The British government has recognised de Gaulle, but apparently in some equivocal manner, i.e. it has not stated that it will not recognise the Pétain government.
One very hopeful thing is that the press is on our side and retains its independence. . . . But contained in this is the difficulty that the “freedom” of the press really means that it depends on vested interests and largely (through its advertisements) on the luxury trades. Newspapers which would resist direct treachery can’t take a strong line about cutting down luxuries when they live by advertising chocolates and silk stockings.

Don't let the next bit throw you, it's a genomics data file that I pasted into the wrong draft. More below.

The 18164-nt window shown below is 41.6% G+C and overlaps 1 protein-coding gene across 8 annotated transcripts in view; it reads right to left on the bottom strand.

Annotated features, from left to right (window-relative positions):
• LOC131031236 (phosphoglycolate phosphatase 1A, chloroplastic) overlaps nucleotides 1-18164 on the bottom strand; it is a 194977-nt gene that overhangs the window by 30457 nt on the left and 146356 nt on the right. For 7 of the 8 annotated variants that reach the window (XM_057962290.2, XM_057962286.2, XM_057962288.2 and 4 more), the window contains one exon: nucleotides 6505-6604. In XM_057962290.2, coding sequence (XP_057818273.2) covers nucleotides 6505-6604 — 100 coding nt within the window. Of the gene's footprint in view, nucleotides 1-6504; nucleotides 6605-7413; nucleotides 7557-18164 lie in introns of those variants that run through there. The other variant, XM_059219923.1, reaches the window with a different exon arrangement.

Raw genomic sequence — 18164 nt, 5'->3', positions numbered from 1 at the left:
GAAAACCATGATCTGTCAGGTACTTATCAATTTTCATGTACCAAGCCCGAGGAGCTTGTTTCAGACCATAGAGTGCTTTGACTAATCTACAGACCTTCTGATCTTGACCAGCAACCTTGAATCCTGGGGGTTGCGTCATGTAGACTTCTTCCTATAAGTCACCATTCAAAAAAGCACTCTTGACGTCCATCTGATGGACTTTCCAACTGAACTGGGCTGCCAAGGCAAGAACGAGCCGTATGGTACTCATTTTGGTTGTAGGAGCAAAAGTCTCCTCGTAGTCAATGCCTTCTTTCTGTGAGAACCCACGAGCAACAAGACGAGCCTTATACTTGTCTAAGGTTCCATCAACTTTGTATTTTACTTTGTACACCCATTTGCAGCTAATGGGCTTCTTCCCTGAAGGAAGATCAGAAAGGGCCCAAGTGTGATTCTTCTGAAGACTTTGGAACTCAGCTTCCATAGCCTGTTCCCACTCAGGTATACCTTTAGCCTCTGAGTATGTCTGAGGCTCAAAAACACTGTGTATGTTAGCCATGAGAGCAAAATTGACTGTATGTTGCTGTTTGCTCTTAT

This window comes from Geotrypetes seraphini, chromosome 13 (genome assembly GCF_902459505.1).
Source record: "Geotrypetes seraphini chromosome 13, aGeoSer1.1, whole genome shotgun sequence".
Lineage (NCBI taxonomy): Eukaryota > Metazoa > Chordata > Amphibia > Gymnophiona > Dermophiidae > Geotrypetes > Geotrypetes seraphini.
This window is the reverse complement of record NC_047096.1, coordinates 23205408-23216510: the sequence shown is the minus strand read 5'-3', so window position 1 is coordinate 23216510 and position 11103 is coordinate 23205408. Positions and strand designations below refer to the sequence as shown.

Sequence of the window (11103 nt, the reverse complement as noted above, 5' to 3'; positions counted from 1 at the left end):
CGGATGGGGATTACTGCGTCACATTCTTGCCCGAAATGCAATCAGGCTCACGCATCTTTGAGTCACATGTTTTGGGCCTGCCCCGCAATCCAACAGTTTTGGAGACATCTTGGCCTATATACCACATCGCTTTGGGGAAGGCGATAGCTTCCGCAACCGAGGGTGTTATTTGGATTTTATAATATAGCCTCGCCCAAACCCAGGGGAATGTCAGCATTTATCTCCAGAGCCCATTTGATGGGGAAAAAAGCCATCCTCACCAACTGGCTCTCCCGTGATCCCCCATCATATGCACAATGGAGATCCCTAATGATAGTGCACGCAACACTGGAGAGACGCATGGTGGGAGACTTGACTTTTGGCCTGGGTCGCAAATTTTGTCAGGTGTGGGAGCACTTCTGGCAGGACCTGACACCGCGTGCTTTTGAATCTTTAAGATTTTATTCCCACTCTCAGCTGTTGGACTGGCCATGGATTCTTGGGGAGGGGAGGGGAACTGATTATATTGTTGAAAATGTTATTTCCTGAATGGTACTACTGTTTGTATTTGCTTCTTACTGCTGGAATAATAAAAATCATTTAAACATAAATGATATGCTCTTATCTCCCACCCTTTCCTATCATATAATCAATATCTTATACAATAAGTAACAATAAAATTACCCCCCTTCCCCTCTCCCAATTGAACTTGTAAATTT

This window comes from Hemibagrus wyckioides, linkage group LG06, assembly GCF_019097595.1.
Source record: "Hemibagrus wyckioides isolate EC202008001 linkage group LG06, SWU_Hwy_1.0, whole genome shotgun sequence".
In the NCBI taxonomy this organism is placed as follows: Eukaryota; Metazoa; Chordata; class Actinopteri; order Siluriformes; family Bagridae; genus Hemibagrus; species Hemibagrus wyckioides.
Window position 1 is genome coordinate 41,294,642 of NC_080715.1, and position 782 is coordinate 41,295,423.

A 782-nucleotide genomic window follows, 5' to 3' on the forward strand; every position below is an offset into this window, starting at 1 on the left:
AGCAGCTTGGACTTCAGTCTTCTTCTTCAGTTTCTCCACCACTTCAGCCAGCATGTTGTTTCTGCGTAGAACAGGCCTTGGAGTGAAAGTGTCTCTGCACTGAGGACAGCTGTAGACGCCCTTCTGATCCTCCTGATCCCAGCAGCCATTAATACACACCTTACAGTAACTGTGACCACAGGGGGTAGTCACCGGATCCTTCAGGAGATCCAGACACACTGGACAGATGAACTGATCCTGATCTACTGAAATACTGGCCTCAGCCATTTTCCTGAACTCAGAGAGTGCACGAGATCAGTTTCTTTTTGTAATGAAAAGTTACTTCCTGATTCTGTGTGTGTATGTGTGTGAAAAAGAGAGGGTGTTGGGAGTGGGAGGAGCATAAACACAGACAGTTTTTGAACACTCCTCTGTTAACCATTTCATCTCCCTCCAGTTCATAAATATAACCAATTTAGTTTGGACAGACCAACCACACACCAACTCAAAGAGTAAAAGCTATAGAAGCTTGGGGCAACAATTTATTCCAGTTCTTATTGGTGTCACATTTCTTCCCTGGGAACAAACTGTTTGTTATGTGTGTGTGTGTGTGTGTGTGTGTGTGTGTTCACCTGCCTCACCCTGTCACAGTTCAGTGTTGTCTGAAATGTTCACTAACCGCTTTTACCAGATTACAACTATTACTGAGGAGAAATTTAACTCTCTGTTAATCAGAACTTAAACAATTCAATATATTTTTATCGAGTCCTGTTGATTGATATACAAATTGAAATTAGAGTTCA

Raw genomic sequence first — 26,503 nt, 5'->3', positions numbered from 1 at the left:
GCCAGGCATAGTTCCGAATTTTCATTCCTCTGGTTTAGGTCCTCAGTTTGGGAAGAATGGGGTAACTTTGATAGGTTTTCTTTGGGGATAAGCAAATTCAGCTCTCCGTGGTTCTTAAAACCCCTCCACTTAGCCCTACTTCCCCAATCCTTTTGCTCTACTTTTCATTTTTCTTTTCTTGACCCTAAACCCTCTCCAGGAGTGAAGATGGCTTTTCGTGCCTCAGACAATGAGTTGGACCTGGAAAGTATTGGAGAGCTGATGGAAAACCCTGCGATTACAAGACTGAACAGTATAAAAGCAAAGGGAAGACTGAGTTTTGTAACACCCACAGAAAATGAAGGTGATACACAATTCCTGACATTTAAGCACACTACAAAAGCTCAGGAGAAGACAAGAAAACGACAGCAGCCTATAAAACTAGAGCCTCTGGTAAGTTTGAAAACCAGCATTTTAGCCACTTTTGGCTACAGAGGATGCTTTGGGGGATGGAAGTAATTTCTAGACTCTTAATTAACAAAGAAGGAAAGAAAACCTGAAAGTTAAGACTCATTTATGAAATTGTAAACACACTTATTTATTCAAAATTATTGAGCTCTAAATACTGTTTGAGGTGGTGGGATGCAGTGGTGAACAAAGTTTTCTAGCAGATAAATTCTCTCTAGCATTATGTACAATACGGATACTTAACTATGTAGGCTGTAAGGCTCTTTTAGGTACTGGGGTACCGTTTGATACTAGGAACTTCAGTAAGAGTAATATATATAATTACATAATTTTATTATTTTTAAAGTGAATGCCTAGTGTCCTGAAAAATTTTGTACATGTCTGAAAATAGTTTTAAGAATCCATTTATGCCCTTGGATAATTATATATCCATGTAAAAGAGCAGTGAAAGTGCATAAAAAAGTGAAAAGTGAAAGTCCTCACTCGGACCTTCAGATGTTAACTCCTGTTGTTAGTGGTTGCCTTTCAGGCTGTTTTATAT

Charles de Gaulle (1890-1970) was at this time leader of the Free French and the inspiration for continuing French resistance to Germany after the fall of France. His national pride, coupled with the humiliation he felt for France’s collapse and his determination to free his country, made it difficult at times for the Allies to work with him. After the war, he was interim President 1945-46. He returned to power in 1958 as a result of the crisis in Algeria, and, as architect and President of the Fifth Republic, 1959-69, maintained France’s military and strategic independence. Peter Davison